Statistics Dictionary
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ChiSquare Test for Homogeneity
The chisquare test of homogeneity is applied to a single
categorical variable
. It is used to compare the distribution
of frequency counts across different populations. It answers
the following question: Are frequency counts distributed
identically across different populations?
The test procedure is appropriate when the following conditions are met:

For each population, the sampling method is
simple random sampling
.
 The population is at least 10 times as large as the sample.

The variable under study is
categorical
.

If sample data are displayed in a
contingency table
(Populations x Category levels),
the expected frequency count for each cell of the table is
at least 5.
This approach consists of four steps: (1) state the hypotheses,
(2) formulate an analysis plan, (3) analyze sample data, and
(4) interpret results.

State the hypothesis. Every hypothesis test requires a
null hypothesis
and an
alternative hypothesis. Suppose that data were sampled from r populations, and
assume that the categorical variable had c levels.
At any specified level of the categorical variable,
the null hypothesis states that each population has the same
proportion of observations. Thus,
H_{0}: P_{level 1 of population 1}
= P_{level 1 of population 2} = . . .
= P_{level 1 of population r}
H_{0}: P_{level 2 of population 1}
= P_{level 2 of population 2} = . . .
= P_{level 2 of population r}
. . .
H_{0}: P_{level c of population 1}
= P_{level c of population 2} = . . .
= P_{level c of population r}

The alternative hypothesis (H_{a}) is that at least
one of the null hypothesis statements is false.

Formulate an analysis plan. The analysis plan describes
how to use sample data to accept or reject the null
hypothesis. The plan should specify the
significance level and the test method (i.e., the chisquare
test of homogeneity).

Analyze sample data. Using sample data from the contingency tables, find the
degrees of freedom, expected frequency counts,
test statistic, and the Pvalue associated with the test statistic.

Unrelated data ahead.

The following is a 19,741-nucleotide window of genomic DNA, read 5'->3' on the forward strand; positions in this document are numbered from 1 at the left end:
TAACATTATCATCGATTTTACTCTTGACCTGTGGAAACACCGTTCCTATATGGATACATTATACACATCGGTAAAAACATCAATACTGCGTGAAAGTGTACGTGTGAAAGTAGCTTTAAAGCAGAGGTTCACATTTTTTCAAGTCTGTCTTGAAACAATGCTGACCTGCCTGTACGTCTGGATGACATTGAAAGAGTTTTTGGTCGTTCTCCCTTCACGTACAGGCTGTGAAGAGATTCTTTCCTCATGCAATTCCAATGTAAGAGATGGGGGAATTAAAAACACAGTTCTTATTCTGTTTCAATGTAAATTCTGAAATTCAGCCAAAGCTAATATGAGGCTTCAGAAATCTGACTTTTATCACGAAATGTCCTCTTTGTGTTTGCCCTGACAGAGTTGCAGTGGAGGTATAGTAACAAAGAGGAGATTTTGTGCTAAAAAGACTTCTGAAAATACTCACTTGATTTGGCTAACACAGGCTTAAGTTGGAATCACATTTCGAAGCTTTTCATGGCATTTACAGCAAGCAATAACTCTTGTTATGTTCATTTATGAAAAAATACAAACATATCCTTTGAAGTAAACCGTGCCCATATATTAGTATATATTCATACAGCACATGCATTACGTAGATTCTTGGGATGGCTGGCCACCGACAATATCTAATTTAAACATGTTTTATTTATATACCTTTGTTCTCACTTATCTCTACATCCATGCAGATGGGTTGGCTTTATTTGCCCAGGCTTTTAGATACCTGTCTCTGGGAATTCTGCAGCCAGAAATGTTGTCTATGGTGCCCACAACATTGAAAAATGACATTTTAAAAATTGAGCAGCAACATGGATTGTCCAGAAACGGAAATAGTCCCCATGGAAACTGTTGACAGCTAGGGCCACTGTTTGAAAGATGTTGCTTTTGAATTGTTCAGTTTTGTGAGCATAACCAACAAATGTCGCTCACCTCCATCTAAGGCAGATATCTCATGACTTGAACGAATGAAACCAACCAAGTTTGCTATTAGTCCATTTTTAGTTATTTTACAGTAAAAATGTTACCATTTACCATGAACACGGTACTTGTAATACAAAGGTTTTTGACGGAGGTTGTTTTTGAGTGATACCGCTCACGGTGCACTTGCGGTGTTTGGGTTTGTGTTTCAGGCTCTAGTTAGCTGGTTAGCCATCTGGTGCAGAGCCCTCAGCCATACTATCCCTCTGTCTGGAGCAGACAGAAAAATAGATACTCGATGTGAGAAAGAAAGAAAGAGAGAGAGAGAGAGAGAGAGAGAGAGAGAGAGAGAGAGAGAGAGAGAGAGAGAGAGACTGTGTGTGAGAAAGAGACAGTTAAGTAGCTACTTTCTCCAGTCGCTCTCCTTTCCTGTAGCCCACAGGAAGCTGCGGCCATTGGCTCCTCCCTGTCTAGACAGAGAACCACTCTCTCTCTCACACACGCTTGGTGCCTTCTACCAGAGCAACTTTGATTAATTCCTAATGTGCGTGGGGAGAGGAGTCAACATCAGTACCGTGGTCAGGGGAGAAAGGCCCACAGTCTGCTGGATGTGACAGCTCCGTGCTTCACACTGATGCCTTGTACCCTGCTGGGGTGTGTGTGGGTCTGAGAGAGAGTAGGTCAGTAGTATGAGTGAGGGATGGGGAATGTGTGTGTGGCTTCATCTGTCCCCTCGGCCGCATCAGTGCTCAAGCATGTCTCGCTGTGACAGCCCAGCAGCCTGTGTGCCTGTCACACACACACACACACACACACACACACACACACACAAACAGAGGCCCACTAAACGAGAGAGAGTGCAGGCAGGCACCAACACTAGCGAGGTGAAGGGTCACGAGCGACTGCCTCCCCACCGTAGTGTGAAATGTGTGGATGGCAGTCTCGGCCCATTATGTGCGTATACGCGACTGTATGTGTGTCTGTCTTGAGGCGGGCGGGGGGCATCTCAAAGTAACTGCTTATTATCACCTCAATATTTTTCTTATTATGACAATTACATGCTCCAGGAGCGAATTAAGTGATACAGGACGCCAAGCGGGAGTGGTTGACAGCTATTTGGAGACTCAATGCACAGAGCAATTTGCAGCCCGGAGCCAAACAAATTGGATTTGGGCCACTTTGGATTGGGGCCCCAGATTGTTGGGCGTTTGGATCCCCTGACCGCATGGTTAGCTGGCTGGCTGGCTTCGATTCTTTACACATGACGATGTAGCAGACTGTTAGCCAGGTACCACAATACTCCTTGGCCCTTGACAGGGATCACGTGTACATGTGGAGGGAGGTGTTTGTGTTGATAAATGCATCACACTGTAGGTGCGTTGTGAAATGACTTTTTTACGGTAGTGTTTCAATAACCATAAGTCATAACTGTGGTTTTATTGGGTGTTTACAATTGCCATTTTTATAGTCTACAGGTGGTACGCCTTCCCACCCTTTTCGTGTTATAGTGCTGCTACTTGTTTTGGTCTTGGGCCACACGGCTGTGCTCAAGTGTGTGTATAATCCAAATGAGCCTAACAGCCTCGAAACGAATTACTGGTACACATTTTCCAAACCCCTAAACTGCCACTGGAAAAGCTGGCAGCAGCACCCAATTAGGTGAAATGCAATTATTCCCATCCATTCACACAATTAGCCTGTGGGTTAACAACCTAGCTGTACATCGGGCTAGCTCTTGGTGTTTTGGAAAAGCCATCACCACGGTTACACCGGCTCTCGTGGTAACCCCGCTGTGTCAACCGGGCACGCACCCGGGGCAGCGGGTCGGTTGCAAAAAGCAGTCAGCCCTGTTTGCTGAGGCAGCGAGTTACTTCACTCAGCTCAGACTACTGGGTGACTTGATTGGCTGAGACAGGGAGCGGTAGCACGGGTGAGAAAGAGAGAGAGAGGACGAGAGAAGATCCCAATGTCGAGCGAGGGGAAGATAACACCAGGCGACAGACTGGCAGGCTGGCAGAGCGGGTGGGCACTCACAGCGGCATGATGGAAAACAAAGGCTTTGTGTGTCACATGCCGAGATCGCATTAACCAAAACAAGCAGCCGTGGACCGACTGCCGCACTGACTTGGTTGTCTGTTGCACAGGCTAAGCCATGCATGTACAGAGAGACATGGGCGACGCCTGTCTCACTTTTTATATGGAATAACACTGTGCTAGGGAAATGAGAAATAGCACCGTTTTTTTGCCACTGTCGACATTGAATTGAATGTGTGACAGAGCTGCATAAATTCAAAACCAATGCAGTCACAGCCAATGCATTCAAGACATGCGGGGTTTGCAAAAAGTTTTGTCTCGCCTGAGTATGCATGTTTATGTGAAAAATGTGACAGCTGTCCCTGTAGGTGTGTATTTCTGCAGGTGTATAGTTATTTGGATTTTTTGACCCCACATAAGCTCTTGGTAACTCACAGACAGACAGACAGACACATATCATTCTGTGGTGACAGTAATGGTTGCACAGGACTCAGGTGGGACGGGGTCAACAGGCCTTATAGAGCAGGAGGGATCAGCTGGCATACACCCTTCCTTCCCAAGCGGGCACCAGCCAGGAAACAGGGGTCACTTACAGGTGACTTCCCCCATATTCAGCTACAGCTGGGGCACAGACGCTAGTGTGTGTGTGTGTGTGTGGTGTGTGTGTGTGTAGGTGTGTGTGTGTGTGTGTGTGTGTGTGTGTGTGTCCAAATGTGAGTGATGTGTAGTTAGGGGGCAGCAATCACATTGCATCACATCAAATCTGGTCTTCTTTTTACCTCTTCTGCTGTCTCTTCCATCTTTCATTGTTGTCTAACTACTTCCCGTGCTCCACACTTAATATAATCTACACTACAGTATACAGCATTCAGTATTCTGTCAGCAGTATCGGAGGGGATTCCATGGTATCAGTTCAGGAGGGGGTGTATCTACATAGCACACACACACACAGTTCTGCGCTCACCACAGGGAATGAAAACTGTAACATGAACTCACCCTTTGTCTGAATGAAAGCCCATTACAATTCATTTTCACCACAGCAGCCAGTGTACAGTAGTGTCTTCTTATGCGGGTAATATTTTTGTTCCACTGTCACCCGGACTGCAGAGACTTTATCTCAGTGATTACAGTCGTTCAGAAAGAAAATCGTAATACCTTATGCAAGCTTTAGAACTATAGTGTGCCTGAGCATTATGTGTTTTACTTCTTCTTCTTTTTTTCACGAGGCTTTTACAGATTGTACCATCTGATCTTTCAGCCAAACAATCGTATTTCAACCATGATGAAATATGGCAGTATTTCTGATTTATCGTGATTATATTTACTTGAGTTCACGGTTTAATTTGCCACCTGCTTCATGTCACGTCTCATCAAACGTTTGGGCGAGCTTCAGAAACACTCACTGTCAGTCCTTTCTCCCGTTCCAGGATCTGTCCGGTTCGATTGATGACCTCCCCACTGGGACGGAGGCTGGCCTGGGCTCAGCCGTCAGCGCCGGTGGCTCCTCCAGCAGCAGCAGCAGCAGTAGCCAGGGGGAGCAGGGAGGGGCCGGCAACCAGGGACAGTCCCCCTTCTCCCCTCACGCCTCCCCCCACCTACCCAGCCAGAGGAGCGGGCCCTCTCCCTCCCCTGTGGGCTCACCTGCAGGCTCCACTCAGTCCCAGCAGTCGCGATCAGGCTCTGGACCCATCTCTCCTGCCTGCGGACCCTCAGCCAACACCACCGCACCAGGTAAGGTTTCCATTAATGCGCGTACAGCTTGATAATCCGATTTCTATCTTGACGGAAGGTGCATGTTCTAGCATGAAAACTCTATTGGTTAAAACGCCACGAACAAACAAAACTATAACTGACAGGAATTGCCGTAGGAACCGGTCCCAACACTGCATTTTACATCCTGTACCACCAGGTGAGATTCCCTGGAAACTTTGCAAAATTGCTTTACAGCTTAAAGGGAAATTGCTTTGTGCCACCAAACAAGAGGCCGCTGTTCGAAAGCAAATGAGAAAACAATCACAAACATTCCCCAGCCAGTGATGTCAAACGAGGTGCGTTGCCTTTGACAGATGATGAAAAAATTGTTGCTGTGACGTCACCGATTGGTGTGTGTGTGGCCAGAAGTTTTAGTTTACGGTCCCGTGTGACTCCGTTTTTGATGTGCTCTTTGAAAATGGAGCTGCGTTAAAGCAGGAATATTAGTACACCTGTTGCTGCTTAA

The analysis described in this section is illustrated in the
sample problem at the end of this lesson.

Degrees of freedom. The
degrees of freedom
(DF) is equal to:
DF = (r  1) * (c  1)
where r is the number of populations, and
c is the number of levels for the categorical
variable.

Expected frequency counts. The expected frequency counts
are computed separately for each population
at each level of the categorical variable, according to the
following formula.
E_{r,c} = (n_{r} * n_{c}) / n
where
E_{r,c} is the expected frequency count for
population r
at level c of the categorical variable,
n_{r} is the total number of observations from
population r,
n_{c} is the total number of observations at
treatment level c, and
n is the total sample size.

Test statistic. The test statistic is a chisquare random variable
(Χ^{2}) defined by
the following equation.
Χ^{2} =
Σ [ (O_{r,c}  E_{r,c})^{2} / E_{r,c} ]
where
O_{r,c} is the observed frequency count in population r
for level c of the categorical variable, and
E_{r,c} is the expected frequency count in
population r for level c of the categorical
variable.

Pvalue. The Pvalue is the probability of observing a
sample statistic as extreme as the test statistic. Since the
test statistic is a chisquare, use the
ChiSquare Distribution Calculator
to assess the probability associated with the test statistic. Use
the degrees of freedom computed above.

Interpret results. If the sample findings are unlikely, given
the null hypothesis, the researcher rejects the null hypothesis.
Typically, this involves comparing the Pvalue to the
significance level
,
and rejecting the null hypothesis when the Pvalue is less than
the significance level.